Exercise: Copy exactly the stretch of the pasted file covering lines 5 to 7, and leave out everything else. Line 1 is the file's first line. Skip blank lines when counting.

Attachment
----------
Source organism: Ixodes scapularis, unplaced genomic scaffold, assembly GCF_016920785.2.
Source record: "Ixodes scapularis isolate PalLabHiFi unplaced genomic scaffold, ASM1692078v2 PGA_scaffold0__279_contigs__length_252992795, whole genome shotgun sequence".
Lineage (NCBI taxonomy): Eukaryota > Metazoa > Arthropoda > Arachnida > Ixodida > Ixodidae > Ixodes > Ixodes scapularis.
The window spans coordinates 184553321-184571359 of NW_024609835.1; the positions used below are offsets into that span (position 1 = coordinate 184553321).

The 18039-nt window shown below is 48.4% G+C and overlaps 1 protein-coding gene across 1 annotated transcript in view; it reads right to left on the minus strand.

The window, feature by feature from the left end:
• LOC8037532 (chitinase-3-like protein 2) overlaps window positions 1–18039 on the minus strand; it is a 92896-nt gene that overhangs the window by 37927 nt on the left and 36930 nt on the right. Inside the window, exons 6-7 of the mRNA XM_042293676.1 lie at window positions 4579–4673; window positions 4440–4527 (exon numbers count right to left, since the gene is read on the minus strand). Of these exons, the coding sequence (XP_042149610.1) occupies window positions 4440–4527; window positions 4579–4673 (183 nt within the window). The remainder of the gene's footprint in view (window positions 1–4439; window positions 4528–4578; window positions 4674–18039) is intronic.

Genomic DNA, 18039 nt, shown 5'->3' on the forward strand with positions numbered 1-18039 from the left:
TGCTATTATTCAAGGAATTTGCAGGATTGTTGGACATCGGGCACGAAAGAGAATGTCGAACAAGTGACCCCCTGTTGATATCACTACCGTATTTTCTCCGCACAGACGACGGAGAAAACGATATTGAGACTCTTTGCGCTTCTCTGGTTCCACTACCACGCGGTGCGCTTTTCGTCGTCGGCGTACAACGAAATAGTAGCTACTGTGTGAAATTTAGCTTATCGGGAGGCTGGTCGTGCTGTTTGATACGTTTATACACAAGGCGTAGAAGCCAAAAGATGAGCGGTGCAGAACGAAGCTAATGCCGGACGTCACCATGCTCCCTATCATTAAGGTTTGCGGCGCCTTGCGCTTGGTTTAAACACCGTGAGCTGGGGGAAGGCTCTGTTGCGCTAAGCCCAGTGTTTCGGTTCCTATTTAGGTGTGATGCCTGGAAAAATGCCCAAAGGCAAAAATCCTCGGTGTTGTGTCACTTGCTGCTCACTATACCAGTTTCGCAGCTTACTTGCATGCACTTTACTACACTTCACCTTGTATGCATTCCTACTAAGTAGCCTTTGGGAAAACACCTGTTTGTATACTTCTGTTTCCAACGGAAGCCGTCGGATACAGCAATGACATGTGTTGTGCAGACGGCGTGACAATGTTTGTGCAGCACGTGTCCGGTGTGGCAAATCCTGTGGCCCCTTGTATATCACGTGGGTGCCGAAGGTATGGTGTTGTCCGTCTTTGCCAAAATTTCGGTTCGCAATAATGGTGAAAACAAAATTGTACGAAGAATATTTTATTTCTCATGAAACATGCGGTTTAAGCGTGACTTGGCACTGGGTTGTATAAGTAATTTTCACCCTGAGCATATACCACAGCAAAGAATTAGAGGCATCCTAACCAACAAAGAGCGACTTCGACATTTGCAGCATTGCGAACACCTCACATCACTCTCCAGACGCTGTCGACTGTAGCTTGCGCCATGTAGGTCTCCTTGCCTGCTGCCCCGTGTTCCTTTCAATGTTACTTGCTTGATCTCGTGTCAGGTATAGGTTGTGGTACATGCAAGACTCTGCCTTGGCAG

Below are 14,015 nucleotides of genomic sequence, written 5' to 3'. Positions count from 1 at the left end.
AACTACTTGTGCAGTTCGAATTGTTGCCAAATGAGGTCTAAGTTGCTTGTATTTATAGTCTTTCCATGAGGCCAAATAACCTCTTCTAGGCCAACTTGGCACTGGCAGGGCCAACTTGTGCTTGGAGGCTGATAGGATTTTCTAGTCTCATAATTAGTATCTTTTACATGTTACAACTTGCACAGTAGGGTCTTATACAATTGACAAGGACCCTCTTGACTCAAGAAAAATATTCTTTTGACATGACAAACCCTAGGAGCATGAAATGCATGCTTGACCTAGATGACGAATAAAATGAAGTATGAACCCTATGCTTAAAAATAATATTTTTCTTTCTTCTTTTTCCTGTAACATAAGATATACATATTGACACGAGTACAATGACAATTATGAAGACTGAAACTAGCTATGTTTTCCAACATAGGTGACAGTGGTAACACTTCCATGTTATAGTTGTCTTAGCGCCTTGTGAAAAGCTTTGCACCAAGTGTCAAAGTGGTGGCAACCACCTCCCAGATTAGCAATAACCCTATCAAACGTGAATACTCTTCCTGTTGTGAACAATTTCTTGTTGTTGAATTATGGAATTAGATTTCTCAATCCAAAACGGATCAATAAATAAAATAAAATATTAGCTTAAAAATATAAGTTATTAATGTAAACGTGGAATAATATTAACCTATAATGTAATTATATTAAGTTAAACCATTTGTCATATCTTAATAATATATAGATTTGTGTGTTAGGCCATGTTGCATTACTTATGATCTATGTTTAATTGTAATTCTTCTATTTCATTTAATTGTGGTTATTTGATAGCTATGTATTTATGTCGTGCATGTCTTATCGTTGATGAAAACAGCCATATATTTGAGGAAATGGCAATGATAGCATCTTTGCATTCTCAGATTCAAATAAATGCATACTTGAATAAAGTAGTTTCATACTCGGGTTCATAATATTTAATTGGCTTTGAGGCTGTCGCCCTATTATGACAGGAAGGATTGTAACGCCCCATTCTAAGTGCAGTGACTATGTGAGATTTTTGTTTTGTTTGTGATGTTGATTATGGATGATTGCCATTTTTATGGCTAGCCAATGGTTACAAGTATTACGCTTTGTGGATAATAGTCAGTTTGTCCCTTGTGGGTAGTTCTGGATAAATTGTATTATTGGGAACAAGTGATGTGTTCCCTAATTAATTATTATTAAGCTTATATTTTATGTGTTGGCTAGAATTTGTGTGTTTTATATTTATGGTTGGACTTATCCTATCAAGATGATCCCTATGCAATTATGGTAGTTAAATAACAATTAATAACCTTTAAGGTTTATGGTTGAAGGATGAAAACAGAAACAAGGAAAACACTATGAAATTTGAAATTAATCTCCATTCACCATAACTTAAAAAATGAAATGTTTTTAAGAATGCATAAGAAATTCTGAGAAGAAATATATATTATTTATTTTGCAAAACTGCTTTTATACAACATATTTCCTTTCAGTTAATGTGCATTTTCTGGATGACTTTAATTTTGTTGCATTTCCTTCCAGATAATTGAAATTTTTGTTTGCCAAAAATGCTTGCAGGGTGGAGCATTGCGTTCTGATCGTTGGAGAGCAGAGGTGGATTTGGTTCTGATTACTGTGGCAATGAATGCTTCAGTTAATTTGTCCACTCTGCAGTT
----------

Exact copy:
The 18039-nt window shown below is 48.4% G+C and overlaps 1 protein-coding gene across 1 annotated transcript in view; it reads right to left on the minus strand.

The window, feature by feature from the left end:
• LOC8037532 (chitinase-3-like protein 2) overlaps window positions 1–18039 on the minus strand; it is a 92896-nt gene that overhangs the window by 37927 nt on the left and 36930 nt on the right. Inside the window, exons 6-7 of the mRNA XM_042293676.1 lie at window positions 4579–4673; window positions 4440–4527 (exon numbers count right to left, since the gene is read on the minus strand). Of these exons, the coding sequence (XP_042149610.1) occupies window positions 4440–4527; window positions 4579–4673 (183 nt within the window). The remainder of the gene's footprint in view (window positions 1–4439; window positions 4528–4578; window positions 4674–18039) is intronic.